South Africa

CAMPUS STRIFE

Universities and SRCs still working to find solutions to NSFAS-funded students’ housing crisis

Universities and SRCs still working to find solutions to NSFAS-funded students’ housing crisis
Nehawu joined Wits students in solidarity during a protest action at Witwatersrand University on 3 March 2023 in Johannesburg, South Africa. (Photo: Gallo Images / Fani Mahuntsi)

Once again, the start of this academic year was marked by protests at universities across South Africa — mainly over the R45,000 accommodation cap set by the National Student Financial Aid Scheme. Are there any long-term solutions to ensure the cycle of protest does not keep repeating?

At the start of the academic year in 2023, students across South Africa protested over the increasing financial burden of higher education. The biggest gripe was the National Student Financial Aid Scheme’s (NSFAS’s) decision to cap accommodation allowances at R45,000 per annum, which exacerbated the financial plight students already faced. Additionally, many institutions instituted a “fee block” policy wherein students who have accumulated historic debt are denied registration.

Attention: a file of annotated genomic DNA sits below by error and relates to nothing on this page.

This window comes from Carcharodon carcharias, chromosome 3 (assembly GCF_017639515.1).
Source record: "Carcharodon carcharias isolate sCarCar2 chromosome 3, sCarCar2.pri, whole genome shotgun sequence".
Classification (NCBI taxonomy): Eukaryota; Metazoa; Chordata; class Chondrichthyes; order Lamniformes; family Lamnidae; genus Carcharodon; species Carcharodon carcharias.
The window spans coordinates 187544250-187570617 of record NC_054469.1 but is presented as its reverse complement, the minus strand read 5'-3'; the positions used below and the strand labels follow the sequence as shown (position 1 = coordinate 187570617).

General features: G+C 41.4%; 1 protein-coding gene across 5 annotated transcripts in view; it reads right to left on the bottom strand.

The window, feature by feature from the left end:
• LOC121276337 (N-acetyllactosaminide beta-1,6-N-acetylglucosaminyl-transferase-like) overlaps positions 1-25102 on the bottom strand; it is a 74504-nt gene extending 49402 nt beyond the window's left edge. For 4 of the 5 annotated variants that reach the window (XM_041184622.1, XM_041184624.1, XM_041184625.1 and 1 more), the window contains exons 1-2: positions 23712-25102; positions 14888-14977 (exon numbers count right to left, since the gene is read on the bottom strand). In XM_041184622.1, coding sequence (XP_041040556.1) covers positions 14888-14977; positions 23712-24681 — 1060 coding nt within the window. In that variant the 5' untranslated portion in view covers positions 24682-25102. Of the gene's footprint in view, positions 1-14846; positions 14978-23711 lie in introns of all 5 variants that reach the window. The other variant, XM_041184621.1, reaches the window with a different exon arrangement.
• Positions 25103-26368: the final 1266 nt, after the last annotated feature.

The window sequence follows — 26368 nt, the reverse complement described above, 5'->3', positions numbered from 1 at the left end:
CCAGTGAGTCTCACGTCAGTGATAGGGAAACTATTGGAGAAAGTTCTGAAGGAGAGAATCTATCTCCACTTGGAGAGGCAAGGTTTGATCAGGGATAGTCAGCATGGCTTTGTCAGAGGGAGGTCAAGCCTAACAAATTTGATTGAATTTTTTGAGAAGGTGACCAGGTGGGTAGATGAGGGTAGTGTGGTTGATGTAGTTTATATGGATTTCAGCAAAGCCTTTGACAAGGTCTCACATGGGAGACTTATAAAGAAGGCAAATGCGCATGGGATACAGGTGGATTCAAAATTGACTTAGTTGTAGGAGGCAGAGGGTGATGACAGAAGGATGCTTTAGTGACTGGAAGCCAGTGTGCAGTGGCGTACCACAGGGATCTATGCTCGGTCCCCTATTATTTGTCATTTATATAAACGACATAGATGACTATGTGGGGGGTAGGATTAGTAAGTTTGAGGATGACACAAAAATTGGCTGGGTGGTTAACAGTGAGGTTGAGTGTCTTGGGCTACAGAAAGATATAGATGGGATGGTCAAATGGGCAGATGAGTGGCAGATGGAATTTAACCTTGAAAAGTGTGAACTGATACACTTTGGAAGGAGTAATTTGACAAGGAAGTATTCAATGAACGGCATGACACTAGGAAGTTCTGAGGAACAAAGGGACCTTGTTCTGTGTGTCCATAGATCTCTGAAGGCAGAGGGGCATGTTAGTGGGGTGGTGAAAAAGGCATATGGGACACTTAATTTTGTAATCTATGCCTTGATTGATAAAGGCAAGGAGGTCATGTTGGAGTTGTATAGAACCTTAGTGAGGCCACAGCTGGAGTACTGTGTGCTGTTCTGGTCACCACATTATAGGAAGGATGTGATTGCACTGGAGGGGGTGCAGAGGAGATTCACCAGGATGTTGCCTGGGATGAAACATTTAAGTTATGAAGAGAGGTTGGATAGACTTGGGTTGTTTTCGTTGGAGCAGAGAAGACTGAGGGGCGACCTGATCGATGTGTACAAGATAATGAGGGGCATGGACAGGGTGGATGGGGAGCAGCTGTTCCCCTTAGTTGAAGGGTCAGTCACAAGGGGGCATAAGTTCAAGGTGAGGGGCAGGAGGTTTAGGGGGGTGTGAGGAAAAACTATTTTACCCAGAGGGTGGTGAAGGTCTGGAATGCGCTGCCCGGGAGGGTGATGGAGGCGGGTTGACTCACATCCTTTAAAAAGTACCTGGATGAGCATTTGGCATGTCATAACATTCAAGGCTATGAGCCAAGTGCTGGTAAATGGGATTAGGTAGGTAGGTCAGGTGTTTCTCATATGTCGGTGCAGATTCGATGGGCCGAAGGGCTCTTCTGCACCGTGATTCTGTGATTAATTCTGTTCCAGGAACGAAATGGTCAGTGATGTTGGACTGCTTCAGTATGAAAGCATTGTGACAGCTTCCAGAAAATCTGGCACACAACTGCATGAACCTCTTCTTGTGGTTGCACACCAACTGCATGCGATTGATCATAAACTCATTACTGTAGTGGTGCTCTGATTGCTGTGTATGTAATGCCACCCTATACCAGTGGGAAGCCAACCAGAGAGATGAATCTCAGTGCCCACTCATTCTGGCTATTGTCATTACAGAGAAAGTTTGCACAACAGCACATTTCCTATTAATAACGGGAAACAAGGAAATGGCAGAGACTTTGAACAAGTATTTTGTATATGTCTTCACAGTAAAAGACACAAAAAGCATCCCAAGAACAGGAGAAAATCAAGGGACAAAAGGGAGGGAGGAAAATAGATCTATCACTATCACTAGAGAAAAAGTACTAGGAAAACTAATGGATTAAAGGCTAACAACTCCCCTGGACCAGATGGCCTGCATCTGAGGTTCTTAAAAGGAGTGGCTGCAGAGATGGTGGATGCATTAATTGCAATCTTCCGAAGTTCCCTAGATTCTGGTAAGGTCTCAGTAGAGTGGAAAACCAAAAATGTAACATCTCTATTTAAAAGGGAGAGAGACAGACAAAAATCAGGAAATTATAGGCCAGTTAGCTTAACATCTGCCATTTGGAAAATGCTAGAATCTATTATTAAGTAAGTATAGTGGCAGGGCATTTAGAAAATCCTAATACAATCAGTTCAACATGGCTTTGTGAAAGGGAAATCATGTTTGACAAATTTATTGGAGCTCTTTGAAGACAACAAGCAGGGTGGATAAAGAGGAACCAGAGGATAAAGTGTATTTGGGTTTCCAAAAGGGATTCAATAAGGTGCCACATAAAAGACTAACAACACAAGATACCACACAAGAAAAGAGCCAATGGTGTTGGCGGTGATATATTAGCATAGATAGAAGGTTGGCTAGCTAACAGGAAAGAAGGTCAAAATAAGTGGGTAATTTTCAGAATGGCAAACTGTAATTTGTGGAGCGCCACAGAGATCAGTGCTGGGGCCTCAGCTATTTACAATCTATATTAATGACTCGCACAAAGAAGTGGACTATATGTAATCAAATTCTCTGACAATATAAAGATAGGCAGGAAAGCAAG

At the University of Cape Town (UCT), students began protesting on 13 February — the first day of the academic year — after their Students’ Representative Council (SRC) announced a campus shutdown and encouraged the suspension of academic activity. Students demanded that UCT provide housing for all unhoused students affected by the NSFAS accommodation caps. Additionally, students sought the lifting of fee blocks and a review of the university’s financial exclusion policies.  

The protests spread to other campuses. At the University of Pretoria (UP), students slept outside the university’s residences on February 16 as part of a demonstration against the housing crisis. At the University of Witwatersrand (Wits), students took to the streets of Braamfontein on March 2 to voice similar concerns over unhoused students and financial exclusion.